The reader is thrust straight into the familiar realm of police conspiracy, so beloved of the Scandinavian set, suffused with the gritty, unflinching gaze on the political and social ills of Danish society. With a riot in full flow, the discovery of a body would seem an ordinary occurrence, but Stein perfectly hinges his whole narrative on why and how this victim is of such significance on a much larger canvas, and the wider ramifications of this killing. Stein presents a broad spectrum of issues including immigration, police corruption, the drug trade, trafficking and so on, and generally  this is one of the more slow burning Scandinavian thrillers I have encountered, as reasons for, and suspects of the killing are slowly addressed, investigated and discounted as the plot develops. It did take me a while to slow down to the pace of the plot, and begin to appreciate the more laborious style of investigation that the main police protagonist, Axel Steen, finds himself embroiled in, in contrast to say the more compact style of other Nordic writers. I think Unrest is extremely reminiscent of some of the fine Nordic TV dramas that we love, with chicanery, social and political division and big meaty issues at its core.    Consequently, the political and social elements of the plot and the tensions between the investigative branches , engaged me more, and I very much enjoyed Stein’s warts-and-all portrayal of Copenhagen. I thought he depicted beautifully the chasm between the areas of the city, both monetarily and structurally, and I loved the way his writing had shades of the old fashioned flaneur, with the very visual and observant tone of his descriptions, as  Steen traverses the different neighbourhoods.

I’m sure regular readers of my reviews know of my general aversion to too much being made of the familial and romantic upsets of the main police protagonists, and to an extent this book did irritate me slightly in terms of this. Personally I grew a little tired of Steen’s domestic woes and his sexual involvement with a key witness, and the less said about his reves humides the better, but on a more positive note I found his professional persona contained some of my favourite characteristics of an officer operating to his own agenda and with his own methods. Stein imbues his detective with the cynical and slightly hangdog air so beloved in the genre, but this pall of negativity usefully detracts other people’s perceptions of Steen, thus revealing a keen mind and nose for a conspiracy. He’s also not afraid to get his hands dirty or to take a knock or two along the way, skating the boundaries of professional behaviour, but delighting us with his aversion to following the rules.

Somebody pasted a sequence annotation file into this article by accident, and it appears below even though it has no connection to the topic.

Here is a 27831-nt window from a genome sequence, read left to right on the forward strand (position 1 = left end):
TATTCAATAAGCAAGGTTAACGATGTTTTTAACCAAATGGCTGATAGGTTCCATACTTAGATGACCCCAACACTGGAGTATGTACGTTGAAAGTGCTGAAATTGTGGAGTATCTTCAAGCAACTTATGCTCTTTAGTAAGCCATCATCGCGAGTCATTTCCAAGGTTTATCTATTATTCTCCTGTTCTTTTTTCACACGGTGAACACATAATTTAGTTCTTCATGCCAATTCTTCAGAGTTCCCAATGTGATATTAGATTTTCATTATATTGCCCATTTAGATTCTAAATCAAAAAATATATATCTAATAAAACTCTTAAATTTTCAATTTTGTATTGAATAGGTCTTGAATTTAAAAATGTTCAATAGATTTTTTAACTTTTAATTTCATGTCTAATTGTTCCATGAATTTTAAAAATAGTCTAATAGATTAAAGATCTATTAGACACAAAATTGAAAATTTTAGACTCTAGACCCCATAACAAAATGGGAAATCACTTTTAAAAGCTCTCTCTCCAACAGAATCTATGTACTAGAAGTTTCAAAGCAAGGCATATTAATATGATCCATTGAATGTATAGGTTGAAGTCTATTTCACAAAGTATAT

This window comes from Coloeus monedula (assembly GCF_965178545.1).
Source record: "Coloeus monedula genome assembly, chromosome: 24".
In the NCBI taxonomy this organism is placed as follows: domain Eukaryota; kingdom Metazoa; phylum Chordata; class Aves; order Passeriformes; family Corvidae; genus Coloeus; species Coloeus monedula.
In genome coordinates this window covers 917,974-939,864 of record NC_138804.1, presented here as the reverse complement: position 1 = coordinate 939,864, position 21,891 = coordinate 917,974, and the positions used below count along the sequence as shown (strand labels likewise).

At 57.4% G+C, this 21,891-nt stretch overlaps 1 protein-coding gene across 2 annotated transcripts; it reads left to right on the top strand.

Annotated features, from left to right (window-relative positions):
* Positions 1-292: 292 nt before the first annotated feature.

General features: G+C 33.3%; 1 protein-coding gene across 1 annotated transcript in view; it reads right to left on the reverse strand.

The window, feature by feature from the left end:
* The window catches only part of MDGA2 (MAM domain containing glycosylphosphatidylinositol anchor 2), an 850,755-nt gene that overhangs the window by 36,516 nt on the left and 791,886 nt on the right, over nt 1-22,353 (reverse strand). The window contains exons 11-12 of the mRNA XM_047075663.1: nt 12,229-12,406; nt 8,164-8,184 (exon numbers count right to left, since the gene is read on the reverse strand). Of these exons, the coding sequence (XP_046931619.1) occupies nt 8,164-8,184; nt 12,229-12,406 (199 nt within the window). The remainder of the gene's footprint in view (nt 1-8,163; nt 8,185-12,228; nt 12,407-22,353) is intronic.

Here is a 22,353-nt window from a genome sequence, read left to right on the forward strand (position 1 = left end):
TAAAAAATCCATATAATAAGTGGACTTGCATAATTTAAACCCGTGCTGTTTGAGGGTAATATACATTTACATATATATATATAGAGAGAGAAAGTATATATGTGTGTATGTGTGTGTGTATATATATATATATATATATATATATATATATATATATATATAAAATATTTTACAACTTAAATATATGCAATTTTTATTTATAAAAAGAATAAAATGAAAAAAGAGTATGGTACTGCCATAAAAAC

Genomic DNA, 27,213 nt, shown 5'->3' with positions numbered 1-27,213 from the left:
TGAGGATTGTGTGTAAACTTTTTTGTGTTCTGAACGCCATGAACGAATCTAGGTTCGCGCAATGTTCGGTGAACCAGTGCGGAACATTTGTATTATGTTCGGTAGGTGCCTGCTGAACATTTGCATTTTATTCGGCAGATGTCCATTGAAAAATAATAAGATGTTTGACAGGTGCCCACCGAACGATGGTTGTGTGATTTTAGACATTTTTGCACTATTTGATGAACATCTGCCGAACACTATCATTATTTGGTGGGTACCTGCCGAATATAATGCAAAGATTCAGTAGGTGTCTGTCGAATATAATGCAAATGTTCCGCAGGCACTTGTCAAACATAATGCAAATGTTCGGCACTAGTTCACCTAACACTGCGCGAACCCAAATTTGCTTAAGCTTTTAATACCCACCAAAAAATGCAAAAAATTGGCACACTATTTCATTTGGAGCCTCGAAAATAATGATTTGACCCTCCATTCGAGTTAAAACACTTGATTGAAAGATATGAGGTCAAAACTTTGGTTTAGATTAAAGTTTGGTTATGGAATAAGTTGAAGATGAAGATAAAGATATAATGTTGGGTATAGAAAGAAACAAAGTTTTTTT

Overall, I enjoyed this new-to-me author, and judging by the praise the author receives across Europe, I think there may be more enjoyment to come in the company of Detective Superintendent Axel Steen. A solid Scandinavian thriller, and recommended for fans of the genre…

(With thanks to Mirror Books for the ARC)

‘Jesper writes about a Copenhagen that’s both full of change yet always the same. Its harsh, dark, yet with a warm, beating heart at its core.’ LARS KEPLER, author of The Hypnotist ‘

‘Jesper Stein’s crime novels cast a strong light on contemporary Denmark in such a way that they deserve readers far beyond Danish borders.’ GUNNAR STAALESEN, winner of the 2017 Petrona Award for Best Scandinavian Crime Novel Of The Year

‘Stein’s first novel establishes a whole new Scandinavian style.’ ROLLING STONE (Germany)

Follow the blog tour at these excellent sites: 

 

***COVER REVEAL*** Amer Anwar- Brothers In Blood

brothers-in-blood-cover

 

WINNER OF THE CWA DEBUT DAGGER

THE MUST READ THRILLER OF 2018

A Sikh girl on the run.
A Muslim ex-con who has to find her.
A whole heap of trouble.

Southall, West London. After being released from prison, Zaq Khan is lucky to land a dead-end job at a builders’ yard. All he wants to do is keep his head down and put the past behind him.
But when Zaq is forced to search for his boss’s runaway daughter, he quickly finds himself caught up in a deadly web of deception, murder and revenge.
With time running out and pressure mounting, can Zaq find the missing girl before it’s too late? And if he does, can he keep her – and himself – alive long enough to deal with the people who want them both dead?

“An engaging hero, a cunning plot, and a fascinating journey into Southall’s underworld. We’ll be hearing a lot more from Amer Anwar.”

– Mick Herron